Rapid growth in the Indonesian private equity sector is already happening. Over $3bn was invested in Indonesia’s start-up sectors in just the first six months of last year, doubling the year before and a huge increase on the modest $50m of just five years before. Even Google’s Accelerator has now launched in Indonesia, which now claims a fifth of private equity/ venture capital investment in SE Asia. But a surge, whether of boots on the ground or investment in a country, is not the same as a sustained change. In fact, it’s quite the opposite – a temporary boost designed to achieve a specific objective. So, which is it in this case?

What makes for the rapid and sustained growth of private equity investment in a country?

Established wisdom says that it is a combination of factors: demography, stable economic and political prospects, improvements in regulation, and a series of freshly evaluated comparative advantages, such as lower costs of production, new concentrations of human capital, or captive markets. Participants in private equity courses have always learned the legends of how Silicon Valley benefitted from the growth of Google, or how Management Buy-Outs were spurred on in Europe by generational change in Mittelstand companies over many years.

How does Indonesia compare?

Yes, Indonesia is enjoying a rapid growth in its mobile enabled middle class, which is doubling every five years, quite possibly generating an online shopping potential a fifth of China’s in South-East Asia by the end of next decade. Young Indonesians no longer talk of emigrating, as they did even a decade ago. Yes, the country has now enjoyed relative economic stability for over a decade, with growth reasonably expected to be maintained at around 5% this year and next, whilst deregulation and disinvestment by the public sector are now on the agenda. And yes, the country has risen in World Bank governance standings, during a period when the general standard is itself rising. The Indonesian government has reason for confidence.

Yet there are also plenty of reasons to be cautious. Threats to political stability have not disappeared, family-run conglomerates still control most of the biggest companies, whilst regulation has not kept pace with economic growth: the legal backdrop for private equity, for example, is still antiquated: Indonesian law does not recognise specific corporate governance rules for private equity business activities. There is a high bar to clear to take a company private, and neither are exits easy. Growth itself may be curbed by problems such as balance of payments concerns, which any trade war waged by the USA would accentuate, a slip in commodity prices, and the weakening of State-owned enterprises’ balance sheets that are crucial to infrastructure development, recently highlighted by S&P. Private equity investors are notoriously cagey about admitting losses from their deals, but Indonesia is widely rumoured to have provided examples: the FT reported that KKR lost money on an energy investment (at least on a mark to market basis), Temasek on a hypermarket and CVC on a hospital chain. Once the economic cycle turns there will be even more reason for private equity investors to develop a sudden and no-doubt belated caution. Woman in Red Dress Standing on Gray Road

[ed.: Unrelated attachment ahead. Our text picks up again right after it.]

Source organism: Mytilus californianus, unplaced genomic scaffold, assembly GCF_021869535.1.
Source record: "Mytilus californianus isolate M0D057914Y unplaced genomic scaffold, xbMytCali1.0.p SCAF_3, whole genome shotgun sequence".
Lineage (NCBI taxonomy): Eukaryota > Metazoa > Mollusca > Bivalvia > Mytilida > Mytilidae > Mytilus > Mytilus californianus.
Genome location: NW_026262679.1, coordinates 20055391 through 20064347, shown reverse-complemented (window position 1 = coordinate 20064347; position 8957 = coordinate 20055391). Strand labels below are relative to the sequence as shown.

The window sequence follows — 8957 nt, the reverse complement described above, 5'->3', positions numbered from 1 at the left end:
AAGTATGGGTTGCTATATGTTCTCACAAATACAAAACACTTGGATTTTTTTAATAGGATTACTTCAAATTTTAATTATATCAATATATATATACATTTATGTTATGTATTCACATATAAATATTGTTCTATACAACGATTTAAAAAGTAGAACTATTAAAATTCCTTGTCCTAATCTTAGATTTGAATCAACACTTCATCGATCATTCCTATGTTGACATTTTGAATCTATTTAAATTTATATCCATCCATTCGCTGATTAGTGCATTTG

Second, and equally important, Indonesia is just catching up with critical technological infrastructure. Every country now needs its rideshare services, so Indonesia now has a proper national champion in internationally funded Go-Jek. Likewise, an online marketplace, hence Tokpedia, and a travel aggregator, hence Traveloka. But there is no unlimited market or opportunities for such huge investments, whereas first mover advantage counts for a lot for both. A further one-off boost can be expected as and when State-controlled construction firm Waskita Karya and toll-road operator Jasa Marga complete selling shares in toll roads. But take out the mega-deals and the one-offs, and the statistics look much less impressive – still $300m, but a modest surge at best. Fintech and healthcare are flatter Gini curve sectors which can be expected to soak up several billion dollars more of investment, but even they have economies of scale and are more dependent on the economic cycle. It is regular private equity deals such as BFI Finance, PT Bank Danamon Indonesia and Trinugraha Capital that must eventually drive the sector.

Third, and of real concern to Indonesian policymakers, the surge is almost completely dependent on Chinese investors such as Tencent and Alibaba, who provided over 90% of the capital last year. Whilst they are rebalancing their portfolios in the Indonesian direction, expect the surge to continue, but once the job has been done – probably around 2020 – the rate of growth of Chinese investment is highly likely to slow. US investors meanwhile are being lured back to domestic markets by creeping regulation, although dry powder in the Asia-Pacific region is around $225 billion, more than two years of future investment, and is steadily rising, the region as a whole maintaining its golden status for limited partners.

That money, however, need not find its way to the Indonesian market, which has always had a reputation for being the most cyclical market in SE Asia, a place where fortunes are often made but easily lost. After investment reached $1.3 billion USD in 2010 and $1 billion USD in 2011, private equity investment dropped off: the 2014 total amounted to $354 million USD, according to AVCJ.  So far, the current private equity surge is running twice as big but true to form, although everyone wishes and hopes that, this time, it may be different.